The primary character is Eunice Williams, a young girl taken captive by the Mohawk indians. Her father is Reverend John Williams, a prominent Puritan leader in the town of Deerfield. Throughout the book the captives from both the the British and French side are returned to their homes. Eunice chooses to not go home to Puritan society, but to live with the indians. Many cannot understand her reasoning to choose the "indian savage" way of life over good wholesome Puritan life.
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An important work of history about life in Colonial America. Early in 1704, a band of Indians and Frenchmen attacked a Massachusetts village, killing 50 and capturing 100--including Puritan minister John Williams and his five children. When at last they were released, Williams' young daughter Eunice refused to leave her Indian captors.
Early on the morning of February 29, 1704, before the settlers of Deerfield, Massachusetts, had stirred from their beds, a French and Indian war party opened fire, wielding hatchets and torches, on the lightly fortified town.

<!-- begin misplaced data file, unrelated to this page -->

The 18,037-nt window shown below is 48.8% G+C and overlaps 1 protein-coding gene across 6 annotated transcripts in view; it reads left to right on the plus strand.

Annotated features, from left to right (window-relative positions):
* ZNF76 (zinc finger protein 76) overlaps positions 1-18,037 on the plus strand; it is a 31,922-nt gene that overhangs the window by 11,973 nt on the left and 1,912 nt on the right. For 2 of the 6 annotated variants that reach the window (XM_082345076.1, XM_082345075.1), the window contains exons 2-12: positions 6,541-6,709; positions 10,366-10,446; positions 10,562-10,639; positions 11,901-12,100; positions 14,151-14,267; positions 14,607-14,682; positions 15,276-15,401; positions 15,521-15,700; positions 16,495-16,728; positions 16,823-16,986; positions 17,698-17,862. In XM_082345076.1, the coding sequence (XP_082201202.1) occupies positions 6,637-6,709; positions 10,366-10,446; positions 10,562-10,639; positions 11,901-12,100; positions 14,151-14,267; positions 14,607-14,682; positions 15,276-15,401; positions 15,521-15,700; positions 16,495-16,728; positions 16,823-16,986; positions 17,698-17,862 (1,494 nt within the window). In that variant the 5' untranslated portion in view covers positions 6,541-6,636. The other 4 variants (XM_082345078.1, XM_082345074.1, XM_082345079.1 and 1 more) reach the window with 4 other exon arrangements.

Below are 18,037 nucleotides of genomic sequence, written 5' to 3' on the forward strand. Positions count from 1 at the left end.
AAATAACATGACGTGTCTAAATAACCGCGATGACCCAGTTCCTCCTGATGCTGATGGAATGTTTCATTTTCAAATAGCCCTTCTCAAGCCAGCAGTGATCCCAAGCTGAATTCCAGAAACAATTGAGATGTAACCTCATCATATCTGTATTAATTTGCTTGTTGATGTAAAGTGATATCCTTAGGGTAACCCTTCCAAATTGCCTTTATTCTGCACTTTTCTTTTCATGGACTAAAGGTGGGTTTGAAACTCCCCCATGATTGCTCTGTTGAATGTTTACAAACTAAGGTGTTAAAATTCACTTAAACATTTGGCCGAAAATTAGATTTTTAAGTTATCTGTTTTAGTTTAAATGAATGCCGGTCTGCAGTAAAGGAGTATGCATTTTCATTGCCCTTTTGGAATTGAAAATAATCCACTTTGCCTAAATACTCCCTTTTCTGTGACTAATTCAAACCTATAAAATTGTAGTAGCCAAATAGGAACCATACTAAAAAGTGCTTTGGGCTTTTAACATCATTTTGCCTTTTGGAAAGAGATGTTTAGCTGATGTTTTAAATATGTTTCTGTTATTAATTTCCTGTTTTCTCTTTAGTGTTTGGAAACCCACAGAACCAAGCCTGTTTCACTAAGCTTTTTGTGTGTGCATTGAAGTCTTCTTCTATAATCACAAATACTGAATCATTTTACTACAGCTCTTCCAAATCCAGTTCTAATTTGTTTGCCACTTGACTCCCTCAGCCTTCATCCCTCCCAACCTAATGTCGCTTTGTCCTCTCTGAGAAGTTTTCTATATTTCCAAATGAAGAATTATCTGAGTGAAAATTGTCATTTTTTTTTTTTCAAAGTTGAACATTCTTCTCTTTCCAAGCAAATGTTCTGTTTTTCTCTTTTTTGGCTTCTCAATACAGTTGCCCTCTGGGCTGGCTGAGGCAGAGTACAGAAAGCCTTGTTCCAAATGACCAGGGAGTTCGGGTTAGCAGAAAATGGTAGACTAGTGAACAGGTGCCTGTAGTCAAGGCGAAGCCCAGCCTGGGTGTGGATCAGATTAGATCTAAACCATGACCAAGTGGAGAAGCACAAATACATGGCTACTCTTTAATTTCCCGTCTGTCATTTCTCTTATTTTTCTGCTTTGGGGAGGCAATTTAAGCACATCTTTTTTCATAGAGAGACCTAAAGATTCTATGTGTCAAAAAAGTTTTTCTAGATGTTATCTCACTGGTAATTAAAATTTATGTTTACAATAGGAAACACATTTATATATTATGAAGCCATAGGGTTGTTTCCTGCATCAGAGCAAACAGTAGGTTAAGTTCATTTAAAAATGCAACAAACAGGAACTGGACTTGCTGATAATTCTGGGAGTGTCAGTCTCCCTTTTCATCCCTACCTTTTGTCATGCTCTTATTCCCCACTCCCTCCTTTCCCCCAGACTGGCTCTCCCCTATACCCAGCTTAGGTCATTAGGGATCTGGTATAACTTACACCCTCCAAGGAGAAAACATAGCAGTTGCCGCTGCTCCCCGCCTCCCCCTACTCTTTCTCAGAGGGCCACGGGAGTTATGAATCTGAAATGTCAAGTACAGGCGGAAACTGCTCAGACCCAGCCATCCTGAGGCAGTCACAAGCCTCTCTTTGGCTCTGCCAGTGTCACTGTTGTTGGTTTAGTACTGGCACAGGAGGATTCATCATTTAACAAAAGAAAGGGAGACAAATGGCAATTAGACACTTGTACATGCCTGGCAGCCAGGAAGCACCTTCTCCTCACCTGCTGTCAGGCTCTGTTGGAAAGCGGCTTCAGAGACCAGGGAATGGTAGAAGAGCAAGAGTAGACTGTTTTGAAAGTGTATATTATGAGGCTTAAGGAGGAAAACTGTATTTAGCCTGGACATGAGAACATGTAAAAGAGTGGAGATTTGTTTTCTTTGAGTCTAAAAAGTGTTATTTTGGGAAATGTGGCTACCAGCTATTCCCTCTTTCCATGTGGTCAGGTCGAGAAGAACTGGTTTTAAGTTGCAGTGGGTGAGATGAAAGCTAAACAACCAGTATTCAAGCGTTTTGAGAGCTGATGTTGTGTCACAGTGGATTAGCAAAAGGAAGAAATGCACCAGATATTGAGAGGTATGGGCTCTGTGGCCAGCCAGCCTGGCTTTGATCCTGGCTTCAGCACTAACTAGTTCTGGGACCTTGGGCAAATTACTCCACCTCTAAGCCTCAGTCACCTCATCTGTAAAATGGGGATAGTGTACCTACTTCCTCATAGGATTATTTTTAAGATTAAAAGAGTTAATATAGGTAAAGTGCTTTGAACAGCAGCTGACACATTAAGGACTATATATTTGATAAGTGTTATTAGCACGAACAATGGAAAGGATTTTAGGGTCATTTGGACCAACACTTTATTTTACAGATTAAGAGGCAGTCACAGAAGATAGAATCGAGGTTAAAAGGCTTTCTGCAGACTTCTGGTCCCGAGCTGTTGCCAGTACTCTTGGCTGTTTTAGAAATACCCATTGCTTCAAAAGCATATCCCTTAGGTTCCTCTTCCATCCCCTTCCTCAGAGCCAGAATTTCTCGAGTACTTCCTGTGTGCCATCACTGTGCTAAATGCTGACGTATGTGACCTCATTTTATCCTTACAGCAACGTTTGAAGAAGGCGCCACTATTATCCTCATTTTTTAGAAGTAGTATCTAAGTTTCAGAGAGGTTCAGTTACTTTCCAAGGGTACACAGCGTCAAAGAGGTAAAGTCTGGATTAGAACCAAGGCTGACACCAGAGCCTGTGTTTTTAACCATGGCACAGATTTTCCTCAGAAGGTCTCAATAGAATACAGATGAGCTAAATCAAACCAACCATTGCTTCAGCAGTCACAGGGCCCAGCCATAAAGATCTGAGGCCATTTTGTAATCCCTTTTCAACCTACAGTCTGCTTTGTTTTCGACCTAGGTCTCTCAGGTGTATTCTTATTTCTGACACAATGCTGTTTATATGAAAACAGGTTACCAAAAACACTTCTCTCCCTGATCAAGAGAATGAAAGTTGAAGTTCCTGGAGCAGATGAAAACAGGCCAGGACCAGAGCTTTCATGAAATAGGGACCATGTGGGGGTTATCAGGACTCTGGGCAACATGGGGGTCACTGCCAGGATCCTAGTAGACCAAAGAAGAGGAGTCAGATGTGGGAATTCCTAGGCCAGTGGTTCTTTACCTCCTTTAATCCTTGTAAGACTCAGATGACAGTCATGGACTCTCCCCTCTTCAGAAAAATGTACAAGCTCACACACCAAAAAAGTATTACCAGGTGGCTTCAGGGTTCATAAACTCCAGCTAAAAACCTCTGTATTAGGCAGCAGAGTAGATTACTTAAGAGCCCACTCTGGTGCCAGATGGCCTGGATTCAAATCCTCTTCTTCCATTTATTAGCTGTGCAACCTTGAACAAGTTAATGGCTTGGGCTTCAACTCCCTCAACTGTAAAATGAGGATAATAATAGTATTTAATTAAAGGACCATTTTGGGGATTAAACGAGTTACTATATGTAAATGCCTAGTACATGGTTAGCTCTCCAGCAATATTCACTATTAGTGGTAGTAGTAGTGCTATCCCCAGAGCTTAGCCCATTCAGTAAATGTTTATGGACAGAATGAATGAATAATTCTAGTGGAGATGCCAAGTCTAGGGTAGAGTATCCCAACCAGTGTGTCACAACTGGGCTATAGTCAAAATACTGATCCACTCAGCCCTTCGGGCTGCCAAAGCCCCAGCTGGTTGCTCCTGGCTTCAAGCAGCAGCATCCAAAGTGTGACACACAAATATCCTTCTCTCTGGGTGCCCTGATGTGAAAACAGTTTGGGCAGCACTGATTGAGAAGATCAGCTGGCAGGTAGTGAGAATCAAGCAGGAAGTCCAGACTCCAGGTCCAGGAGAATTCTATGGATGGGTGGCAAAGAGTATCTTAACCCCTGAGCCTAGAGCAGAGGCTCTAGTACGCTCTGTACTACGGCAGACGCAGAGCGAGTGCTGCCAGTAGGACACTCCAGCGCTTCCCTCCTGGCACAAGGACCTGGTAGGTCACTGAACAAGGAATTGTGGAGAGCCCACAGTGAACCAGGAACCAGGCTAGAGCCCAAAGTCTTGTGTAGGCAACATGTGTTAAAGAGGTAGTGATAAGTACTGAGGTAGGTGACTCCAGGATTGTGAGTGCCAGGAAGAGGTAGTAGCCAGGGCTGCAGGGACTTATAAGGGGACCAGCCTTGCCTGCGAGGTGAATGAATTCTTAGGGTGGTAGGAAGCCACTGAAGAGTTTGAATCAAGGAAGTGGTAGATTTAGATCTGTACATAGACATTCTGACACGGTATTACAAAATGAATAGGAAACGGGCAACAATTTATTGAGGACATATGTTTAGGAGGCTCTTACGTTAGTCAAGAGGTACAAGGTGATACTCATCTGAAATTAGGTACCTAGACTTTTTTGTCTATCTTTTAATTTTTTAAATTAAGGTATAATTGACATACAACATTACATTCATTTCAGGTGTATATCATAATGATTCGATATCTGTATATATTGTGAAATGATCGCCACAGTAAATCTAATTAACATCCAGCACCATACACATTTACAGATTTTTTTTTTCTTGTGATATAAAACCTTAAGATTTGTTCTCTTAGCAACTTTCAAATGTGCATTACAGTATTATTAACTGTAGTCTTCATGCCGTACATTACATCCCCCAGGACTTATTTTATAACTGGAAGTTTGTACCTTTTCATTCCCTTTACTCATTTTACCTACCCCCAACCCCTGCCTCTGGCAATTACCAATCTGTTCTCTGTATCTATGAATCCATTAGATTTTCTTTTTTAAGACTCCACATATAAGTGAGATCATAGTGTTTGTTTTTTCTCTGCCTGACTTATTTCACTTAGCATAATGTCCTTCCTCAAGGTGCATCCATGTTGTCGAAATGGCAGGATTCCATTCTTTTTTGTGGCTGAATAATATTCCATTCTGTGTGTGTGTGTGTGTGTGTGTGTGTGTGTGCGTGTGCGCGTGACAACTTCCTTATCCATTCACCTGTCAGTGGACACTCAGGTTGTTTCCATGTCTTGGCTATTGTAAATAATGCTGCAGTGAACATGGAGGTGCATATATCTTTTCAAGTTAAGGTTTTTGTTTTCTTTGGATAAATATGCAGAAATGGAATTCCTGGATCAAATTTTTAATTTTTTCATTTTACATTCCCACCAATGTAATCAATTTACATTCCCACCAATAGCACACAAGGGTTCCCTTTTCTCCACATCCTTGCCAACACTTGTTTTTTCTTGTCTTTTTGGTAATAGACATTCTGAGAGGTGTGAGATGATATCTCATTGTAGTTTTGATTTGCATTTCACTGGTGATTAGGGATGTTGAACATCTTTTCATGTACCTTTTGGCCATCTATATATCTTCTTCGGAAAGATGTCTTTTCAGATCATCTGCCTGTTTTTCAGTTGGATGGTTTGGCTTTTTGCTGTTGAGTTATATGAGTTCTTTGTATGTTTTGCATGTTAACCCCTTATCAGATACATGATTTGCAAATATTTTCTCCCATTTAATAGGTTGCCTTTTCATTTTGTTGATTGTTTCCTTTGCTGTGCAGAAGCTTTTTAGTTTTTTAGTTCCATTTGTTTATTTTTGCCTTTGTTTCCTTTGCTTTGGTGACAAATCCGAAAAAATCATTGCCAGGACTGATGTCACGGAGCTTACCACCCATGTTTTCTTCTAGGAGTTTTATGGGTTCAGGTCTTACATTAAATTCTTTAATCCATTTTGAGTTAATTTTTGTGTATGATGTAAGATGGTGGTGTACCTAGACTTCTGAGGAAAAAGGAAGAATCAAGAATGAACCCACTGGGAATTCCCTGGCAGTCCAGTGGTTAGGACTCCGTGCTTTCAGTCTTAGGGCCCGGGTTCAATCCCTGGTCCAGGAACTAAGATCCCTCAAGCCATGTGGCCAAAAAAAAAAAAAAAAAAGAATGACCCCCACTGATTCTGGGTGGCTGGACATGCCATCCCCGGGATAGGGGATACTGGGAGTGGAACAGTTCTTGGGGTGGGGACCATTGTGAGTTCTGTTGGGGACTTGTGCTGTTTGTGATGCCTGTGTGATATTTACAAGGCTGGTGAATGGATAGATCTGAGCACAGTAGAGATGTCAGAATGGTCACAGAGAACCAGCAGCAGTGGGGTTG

What would otherwise have been a fairly commonplace episode of "Queen Anne's War" (as the War of the Spanish Succession was known in the colonies) achieved considerable notoriety in America and abroad. The reason: the Indians had managed to capture, among others, the eminent minister John Williams, his wife, Eunice Mather Williams, and their five children. This Puritan family par excellence, and more than a hundred of their good neighbors, were now at the mercy of "savages" - and the fact that these "savages" were French-speaking converts to Catholicism made the reversal of the rightful order of things no less shocking. In The Unredeemed Captive, John Demos, Yale historian and winner of the Bancroft Prize for his book Entertaining Satan, tells the...